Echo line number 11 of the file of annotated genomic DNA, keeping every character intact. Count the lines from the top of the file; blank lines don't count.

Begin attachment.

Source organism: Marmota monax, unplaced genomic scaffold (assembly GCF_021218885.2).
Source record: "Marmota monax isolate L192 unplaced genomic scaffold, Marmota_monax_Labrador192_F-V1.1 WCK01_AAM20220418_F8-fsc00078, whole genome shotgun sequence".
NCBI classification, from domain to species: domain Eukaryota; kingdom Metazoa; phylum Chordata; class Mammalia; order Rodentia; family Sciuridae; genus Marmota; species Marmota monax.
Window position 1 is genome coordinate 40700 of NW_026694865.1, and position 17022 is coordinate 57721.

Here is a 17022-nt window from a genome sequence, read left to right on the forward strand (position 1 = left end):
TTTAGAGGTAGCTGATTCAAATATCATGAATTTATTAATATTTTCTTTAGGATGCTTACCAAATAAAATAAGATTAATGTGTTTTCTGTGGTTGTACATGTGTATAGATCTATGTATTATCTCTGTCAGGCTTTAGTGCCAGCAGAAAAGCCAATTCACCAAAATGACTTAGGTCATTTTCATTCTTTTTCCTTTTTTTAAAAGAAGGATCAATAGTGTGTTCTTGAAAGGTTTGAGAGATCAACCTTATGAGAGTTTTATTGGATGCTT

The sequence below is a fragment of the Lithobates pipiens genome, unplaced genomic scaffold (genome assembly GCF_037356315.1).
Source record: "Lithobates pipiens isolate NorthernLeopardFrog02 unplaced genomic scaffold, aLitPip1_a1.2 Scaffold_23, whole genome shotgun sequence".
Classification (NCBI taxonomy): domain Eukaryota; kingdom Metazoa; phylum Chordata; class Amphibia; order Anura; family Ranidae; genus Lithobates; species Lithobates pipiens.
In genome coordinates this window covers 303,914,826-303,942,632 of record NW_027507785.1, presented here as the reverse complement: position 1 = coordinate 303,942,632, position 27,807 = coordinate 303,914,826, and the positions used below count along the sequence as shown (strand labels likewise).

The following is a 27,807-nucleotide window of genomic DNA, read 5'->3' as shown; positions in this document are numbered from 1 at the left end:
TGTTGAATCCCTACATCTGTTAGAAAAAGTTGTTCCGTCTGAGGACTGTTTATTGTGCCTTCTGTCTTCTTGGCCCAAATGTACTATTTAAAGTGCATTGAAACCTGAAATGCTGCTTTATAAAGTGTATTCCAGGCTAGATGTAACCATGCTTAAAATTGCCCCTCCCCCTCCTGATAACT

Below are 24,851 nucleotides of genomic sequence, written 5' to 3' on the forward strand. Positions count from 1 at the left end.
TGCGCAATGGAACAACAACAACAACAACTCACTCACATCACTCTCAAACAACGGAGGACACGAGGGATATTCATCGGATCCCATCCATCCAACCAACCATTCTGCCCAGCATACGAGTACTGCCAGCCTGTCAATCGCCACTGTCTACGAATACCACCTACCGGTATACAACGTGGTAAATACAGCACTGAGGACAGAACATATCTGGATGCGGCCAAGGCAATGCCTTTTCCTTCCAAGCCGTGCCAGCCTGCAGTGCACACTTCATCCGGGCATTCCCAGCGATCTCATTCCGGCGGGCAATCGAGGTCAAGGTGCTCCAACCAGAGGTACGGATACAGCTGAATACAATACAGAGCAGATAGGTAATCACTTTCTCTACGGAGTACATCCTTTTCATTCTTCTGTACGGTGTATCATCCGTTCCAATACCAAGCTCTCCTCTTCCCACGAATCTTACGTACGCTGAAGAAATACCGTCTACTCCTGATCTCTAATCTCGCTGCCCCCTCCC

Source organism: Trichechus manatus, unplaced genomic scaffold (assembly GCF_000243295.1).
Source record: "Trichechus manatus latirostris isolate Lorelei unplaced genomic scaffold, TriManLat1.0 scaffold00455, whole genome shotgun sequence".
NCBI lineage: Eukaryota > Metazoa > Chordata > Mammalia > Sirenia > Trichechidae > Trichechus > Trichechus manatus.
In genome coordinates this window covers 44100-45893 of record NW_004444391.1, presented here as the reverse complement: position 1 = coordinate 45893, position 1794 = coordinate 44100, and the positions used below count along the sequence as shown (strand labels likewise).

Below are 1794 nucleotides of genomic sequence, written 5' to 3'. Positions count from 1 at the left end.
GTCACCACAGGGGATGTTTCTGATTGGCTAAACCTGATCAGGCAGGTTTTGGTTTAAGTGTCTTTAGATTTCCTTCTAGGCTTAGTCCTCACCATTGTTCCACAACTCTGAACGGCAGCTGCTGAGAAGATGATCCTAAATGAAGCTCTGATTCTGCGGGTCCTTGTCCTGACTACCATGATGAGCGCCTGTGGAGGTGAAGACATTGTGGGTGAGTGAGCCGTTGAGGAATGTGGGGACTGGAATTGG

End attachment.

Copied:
The following is a 27,807-nucleotide window of genomic DNA, read 5'->3' as shown; positions in this document are numbered from 1 at the left end: